Katsura Sunshine’s Rakugo – A Gift from Japan

This one man show is a treat in any language

Katsura Sunshine (Photo by Russ Rowland)

You would think that being the apprentice to a Japanese storyteller would be easier than being the apprentice to say, a carpenter or an electrician. Not so. According to Katsura Sunshine, a Toronto native who has spent more than twenty years in Japan, the job entails seven day a week training, often doing menial tasks such as washing dishes, cooking meals or taking the Master’s kimonos to the cleaners. Nor is this a short term assignment; an apprenticeship to a Rakugo storyteller can take three years before one is ready to leave the nest. Fortunately for us all, Katsura Sunshine learned his craft well and is now proving it here in New York.

Katsura Sunshine (Photo by Russ Rowland)

Rakugo means ‘fallen words’ and is a tradition of comic storytelling in Japan which goes back 400 years, which means that when there was Shakespeare there was also Rakugo. The storyteller sits on a stage (called a kōza), and regales the audience with tales. Katsura Sunshine was born Gregory Robic in Canada but in 1999 he went to japan to study Japanese theater. In 2008 he became a disciple of the legendary Katsura Bunshi VI, a Rakugo storytelling master whose television show “Shinkon-san Irasshai” (“Welcome, Newlyweds”) has been on the air for almost fifty years and set a Guinness World Record for the longest running talk show in the world to be hosted by the same person. Katsura Bunshi gave Robic the name Katsura Sunshine and he’s never looked back.

Katsura Sunshine (Photo by Russ Rowland)

Stamina is surely needed to be a Rakugo storyteller. Whereas most one person shows at least have the flexibility and freedom of movement, to do Rakugo one must sit on the stage by themselves, with very few props, kneeling with their legs underneath them for an hour, an hour and a half, sometimes two hours, while engaging an audience the entire time. Once a pupil, Katsura Sunshine is decidedly a master now, and the ninety minute show playing at the New World Stages is a delight for audiences from any culture. The evening is spent alternating between Sunshine regaling the audience with fascinating tidbits of Japanese customs and manners and two longer, more traditional comic stories. According to the Playbill, Sunshine is the first ever Western Rakugo storyteller in the history of the Kamigata Rakugo tradition, which is based in Osaka. Besides the U.S. and Canada he has performed all over the world, including Europe, Asia, Australia and Africa, as well as all over Japan. This last one is interesting because at least half of the fun of last night’s performance is learning insight into the ways the Japanese culture differs from a Western one. For example, there are about half a dozen ways to say ‘thank you’ in English. In Japan, there are 47. We learn that unlike at JFK or La Guardia, going through Customs in Osaka can take all of fifteen minutes. We also discover the correct way to ask for hand soap in a Japanese pharmacy, which is not what you may think. One of the highlights of the evening comes when Katsura Sunshine details the almost excruciating way one must learn to pour sake for one’s friends, which apparently involves a tremendous amount of timing and forced reluctance.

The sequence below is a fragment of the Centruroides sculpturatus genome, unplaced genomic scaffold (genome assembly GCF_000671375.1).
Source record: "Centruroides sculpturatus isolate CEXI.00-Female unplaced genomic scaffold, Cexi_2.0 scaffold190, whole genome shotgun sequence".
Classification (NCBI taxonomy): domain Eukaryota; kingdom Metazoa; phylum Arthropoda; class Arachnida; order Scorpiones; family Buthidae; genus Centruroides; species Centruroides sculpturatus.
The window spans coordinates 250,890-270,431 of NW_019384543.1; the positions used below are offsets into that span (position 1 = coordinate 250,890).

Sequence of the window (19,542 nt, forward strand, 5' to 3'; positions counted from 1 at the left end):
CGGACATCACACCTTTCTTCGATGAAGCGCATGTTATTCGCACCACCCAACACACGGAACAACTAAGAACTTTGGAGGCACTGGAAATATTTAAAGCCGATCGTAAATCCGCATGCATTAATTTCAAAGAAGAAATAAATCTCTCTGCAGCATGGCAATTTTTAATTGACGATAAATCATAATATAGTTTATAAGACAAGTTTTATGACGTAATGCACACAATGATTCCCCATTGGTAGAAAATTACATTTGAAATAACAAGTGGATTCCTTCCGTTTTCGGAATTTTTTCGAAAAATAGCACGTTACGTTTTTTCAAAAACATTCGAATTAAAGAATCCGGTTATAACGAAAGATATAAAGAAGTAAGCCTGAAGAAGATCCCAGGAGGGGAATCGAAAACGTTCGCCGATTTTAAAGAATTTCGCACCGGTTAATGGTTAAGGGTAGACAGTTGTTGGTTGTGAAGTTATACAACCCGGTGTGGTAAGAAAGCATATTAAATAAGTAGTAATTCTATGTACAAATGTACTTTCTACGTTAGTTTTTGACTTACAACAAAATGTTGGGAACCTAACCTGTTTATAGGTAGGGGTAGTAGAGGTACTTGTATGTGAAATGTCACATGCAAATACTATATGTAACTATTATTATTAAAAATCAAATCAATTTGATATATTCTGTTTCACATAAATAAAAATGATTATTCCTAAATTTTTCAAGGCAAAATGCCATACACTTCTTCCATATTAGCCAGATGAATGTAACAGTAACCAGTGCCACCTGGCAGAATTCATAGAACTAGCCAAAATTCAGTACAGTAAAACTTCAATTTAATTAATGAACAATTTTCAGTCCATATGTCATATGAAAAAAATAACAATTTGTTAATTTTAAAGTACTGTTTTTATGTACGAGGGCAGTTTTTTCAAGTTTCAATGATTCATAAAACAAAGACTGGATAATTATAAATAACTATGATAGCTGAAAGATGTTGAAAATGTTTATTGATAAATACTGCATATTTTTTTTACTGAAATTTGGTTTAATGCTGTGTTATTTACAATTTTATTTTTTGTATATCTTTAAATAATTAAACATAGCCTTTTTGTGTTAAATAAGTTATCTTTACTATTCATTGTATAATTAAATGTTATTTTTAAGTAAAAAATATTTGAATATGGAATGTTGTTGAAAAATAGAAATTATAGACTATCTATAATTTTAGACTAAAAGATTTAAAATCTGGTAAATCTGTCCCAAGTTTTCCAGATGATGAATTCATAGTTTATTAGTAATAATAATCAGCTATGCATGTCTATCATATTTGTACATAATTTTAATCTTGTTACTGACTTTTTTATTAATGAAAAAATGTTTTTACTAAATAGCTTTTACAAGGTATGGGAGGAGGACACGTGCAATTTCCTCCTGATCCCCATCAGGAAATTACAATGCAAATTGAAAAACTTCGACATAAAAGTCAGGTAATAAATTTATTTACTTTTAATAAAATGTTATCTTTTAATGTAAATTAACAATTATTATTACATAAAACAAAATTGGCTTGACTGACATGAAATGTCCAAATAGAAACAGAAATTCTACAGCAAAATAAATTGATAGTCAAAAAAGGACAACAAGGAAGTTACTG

Katsura Sunshine (Photo by Russ Rowland)

As wonderful as the actual storytelling is, these seemingly off the cuff forays into the minutia of Japanese living are equally delightful, told with warmth, humor and reverence for an ancient culture. One wonders how Katsura Sunshine fills up the time when he is doing his Rakugo in Japan. Perhaps he tells them the quirks of the Westerners (of which, God knows, there are many). Not to worry too much, however. There seemed to be a large Asian presence in the audience last night and they were enjoying it as much, if not more so, than their American counterparts.

Katsura Sunshine (Photo by Russ Rowland)

When it gets to the actual telling of the stories, Katsura Sunshine is in his element. A very engaging personality with a moon sort of face and expressive eyes, a body which is not quite in shape (this actually comes into play during the show), Sunshine treats the audience as if they were guests in his own home. There were two stories last night, one on reincarnation and the other about a man’s birthday. The stories change constantly so that going to the show in November may be very different from going to a show in September. They are told in a rapid manner, the words spilling out of Katsura Sunshine’s mouth almost like a faucet, but at the same time our host is in no particular hurry to get to the end. As with most great storytellers the fun is all in the journey, not the destination. Katsura Sunshine is a wonderful tour guide for the evening, and the characters he portrays are each unique and special in their own way. The man who unexpectedly dies and must now choose what form to be reincarnated as and the man whose birthday always brings with it a particularly unpleasant guest are both people you’d like to get to know. Sunshine keeps us in the palm of his hand until he decides that he has (in the great Japanese tradition), taken up too much of our time and couldn’t possibly think of detaining us even a minute longer.

Katsura Sunshine (Photo by Russ Rowland)

Katsura Sunshine’s Rakugo is a gift from Japan to American audiences and appropriate for most ages. Like all gifts it should be received humbly and graciously, treasured for both the content inside and the generous thought put behind it.

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